For a while now, carbohydrates have gotten a bad rap in the health and fitness community. It makes sense when you see the amount of studies that link processed carbs to obesity and chronic disease. But it’s important to remember that carbohydrates are necessary to maintain muscle mass and have the energy to complete high intensity workouts.
The challenge comes with making sure you are eating the right carbs, in the proper amounts, at the right times. Since you’re following the Paleo diet, it’s safe to assume most of your carbohydrates are HEALTHY carbs, so you won’t need to worry about that aspect of your diet. However, the amount of carbs you eat and when you eat them can have a significant effect on how your body responds and metabolizes them.
Carb cycling is a process in which you can manipulate your consumption of carbs so that you can maximize muscle growth while minimizing the negative effects of carbs, such as fat storage.
What is Carb Cycling?
Carb cycling is essentially a plan where you cycle between low/no carb days and high/moderate carb days. It’s an alternating method that can give you both the benefits of a low carb diet, such as fat loss, and benefits of a high carb diet, such as muscle retention and more energy.
Carb cycling works by giving your body the fuel it needs to increase metabolism while still creating an overall calorie deficit to burn fat. On your high carb days, your body releases several hormones that are needed to increase metabolism. On low carbohydrate days, many times calorie consumption will be in a deficit, allowing your body to burn fat on those days. (1)
How it Works
There are typically two methods to use when carb cycling. Some prefer to have a no-carb day, while others have a low-carb day. This depends on the person’s preference, their fitness program, and how their body responds to a no carb diet. Most weeks are broken into 3 different days.
- High Carb
- Low/Moderate Carb
- No/Low Carb
High carb days usually match up with your most intense training day, for many that would be leg day.
Your moderate/low carb day would be a training day that is a little less strenuous, such as upper body. And low or no carb days usually match with rest days or cardio-only days.
Here’s an example week:
It’s important to remember that while following a carb cycling schedule, that all days require high protein intake to keep muscle growth and maintenance optimal. You must also take into account that your fat intake should be inversely related to your carb consumption.
This means that on your high carb days, you should decrease your fat intake to ensure you do not exceed your calories for that day, and vice versa for low carb days. Increase fat intake on low carb days, but make sure to hit the calories needed to maintain OR make sure to be in a deficit if you are trying to cut fat or weight.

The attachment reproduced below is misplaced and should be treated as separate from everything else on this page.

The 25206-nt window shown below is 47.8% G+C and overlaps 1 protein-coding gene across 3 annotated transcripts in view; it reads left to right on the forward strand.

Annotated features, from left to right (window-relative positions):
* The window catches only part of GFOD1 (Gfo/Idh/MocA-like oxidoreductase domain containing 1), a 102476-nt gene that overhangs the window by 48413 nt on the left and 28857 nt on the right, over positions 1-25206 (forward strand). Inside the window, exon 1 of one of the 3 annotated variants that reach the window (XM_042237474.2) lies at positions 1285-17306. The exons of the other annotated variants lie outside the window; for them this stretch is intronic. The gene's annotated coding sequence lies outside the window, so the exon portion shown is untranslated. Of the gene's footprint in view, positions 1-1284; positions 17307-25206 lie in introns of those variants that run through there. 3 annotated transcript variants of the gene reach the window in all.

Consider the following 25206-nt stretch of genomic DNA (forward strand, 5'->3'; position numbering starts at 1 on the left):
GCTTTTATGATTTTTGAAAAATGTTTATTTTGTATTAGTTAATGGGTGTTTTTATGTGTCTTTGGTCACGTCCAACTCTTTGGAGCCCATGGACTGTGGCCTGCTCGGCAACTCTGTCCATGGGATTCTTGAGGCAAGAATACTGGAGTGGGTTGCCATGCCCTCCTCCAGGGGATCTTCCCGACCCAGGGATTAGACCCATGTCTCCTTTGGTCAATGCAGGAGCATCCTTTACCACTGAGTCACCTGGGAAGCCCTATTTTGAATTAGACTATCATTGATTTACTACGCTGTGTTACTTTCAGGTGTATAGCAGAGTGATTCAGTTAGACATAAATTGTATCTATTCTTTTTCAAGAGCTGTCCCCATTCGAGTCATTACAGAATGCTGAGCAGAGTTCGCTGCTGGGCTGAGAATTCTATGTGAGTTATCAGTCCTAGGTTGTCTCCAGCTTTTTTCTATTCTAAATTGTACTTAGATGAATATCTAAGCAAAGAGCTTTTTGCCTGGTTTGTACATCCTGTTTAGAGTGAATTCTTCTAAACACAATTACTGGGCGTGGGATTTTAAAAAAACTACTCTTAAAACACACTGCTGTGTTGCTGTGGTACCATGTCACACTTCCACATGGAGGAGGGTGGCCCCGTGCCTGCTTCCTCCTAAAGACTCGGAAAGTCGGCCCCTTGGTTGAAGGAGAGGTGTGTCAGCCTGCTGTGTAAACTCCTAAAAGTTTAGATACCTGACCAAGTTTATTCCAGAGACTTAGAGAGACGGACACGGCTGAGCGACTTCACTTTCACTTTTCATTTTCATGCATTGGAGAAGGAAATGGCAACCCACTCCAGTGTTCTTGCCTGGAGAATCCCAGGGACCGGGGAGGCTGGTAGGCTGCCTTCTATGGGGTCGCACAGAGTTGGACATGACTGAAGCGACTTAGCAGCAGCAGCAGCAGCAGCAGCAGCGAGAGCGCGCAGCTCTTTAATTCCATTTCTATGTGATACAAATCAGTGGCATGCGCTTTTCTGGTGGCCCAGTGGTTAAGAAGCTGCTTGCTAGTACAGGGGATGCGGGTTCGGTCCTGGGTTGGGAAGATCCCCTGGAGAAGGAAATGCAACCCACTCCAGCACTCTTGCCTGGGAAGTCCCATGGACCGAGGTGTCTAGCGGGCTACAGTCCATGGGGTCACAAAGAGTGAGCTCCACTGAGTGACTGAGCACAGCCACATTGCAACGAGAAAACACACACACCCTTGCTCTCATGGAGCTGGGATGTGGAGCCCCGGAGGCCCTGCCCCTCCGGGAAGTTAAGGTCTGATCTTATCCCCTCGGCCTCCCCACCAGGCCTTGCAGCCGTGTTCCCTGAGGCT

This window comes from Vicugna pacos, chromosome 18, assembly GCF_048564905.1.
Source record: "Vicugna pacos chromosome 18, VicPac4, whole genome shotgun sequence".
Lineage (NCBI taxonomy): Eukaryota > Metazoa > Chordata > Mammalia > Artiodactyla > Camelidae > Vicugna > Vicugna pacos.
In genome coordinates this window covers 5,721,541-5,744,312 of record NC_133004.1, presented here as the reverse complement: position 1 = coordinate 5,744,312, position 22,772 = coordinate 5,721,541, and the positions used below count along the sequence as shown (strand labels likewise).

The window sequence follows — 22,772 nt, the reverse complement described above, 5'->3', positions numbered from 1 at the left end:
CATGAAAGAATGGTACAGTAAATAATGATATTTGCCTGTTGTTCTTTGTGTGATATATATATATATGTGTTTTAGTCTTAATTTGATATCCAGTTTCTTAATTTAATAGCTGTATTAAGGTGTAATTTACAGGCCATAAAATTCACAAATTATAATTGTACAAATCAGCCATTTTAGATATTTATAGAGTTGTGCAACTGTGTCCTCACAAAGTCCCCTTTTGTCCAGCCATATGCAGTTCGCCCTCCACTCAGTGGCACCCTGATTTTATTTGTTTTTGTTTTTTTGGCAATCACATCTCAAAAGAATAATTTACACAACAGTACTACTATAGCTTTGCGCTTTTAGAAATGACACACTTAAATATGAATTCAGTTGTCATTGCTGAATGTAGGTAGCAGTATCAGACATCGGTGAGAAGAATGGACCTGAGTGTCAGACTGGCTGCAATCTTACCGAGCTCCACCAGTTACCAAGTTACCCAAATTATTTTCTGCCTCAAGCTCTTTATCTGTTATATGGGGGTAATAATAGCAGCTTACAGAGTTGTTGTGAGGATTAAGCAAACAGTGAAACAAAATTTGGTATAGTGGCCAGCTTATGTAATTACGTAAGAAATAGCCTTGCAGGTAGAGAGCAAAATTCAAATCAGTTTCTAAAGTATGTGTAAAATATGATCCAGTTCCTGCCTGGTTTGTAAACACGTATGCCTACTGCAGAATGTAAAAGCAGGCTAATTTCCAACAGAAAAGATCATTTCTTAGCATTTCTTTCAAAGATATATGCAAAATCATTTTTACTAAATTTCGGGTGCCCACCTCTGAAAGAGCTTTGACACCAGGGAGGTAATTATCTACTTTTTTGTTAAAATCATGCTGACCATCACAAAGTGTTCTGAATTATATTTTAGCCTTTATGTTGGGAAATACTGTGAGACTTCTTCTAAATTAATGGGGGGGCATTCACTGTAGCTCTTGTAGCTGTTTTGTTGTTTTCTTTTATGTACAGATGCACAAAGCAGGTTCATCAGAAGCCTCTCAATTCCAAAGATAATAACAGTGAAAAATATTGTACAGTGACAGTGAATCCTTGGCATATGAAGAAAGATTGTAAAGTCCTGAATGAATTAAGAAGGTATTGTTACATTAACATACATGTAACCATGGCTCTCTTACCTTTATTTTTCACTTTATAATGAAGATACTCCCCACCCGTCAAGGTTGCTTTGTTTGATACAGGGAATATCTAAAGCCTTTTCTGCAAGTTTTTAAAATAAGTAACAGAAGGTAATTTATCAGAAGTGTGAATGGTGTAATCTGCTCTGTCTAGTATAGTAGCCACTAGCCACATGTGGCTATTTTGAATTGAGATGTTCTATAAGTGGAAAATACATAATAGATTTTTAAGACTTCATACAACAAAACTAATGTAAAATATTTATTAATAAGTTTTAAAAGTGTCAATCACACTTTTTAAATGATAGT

Why It’s Beneficial
Carb cycling is more of a hormonal strategy than a caloric one. Varying carb intake influences several hormones than can greatly determine body composition.
Insulin not only regulates blood sugar, but it is also a fat-storing hormone. Whenever you consume carbs, your body releases insulin to bring your blood glucose levels back to normal. It takes the glucose from the carbs and brings it to the liver to be used for later, in the form of glycogen. Glycogen is important for energy and is your muscles’ primary fuel source during workouts.
The problem is, the body can only store so much glycogen before it starts storing excess glucose as fat. Carb cycling helps minimize fat storage and increase insulin sensitivity on low carb days, and replenish glycogen stores needed for muscle growth on high carb days. (2,3)
Leptin is a hunger hormone and lets your body know when it has been satisfied. Leptin is released in response to increased carb consumption. If the body is constantly on a high carb diet, it begins to become leptin-resistant, meaning it will not tell your body when it has reached the point of feeling “full” — not good for those trying to lose weight.
However, on a low carb diet, the opposite will happen. Your body will begin to feel constantly hungry and lethargic, and your metabolism will slow down.
When carb cycling, leptin sensitivity remains high because just as leptin levels begin to drop too low, a high carb day will reset leptin levels, which will increase metabolism.
Serotonin is a “feel good” chemical for your brain. It boosts your mood and makes you feel happy. Carbs actually boost serotonin levels (which explains why people “comfort eat”), so when a diet is low in carbohydrates it is also lower in serotonin, which can cause cravings for sugar. Many diets low in carbs make people feel depressed due to low levels of serotonin, which is why many low carb diets fail. Carb cycling combats this by regulating serotonin levels during high carb days. (4)
Is Carb Cycling Right for You?
Like any diet, carb cycling isn’t for everyone. Carb cycling seems to be most effective for those that do not have a substantial amount of weight to lose, but rather 10-15 pounds, or for those that are looking to slightly decrease body fat. If you have more weight to lose, simply decreasing carbohydrates slightly and lowering calories in general should help you reach your weight loss goals.
Keep in mind that carb cycling does require a bit more meal planning than a traditional diet, as well, so if that is something that you aren’t willing to commit to, then perhaps carb cycling is not for you, either.
However, if you’re willing to adjust your diet and you don’t have a whole lot of weight to lose, giving carb cycling a try might give you the body you desire and help you enjoy a few indulgences from time to time.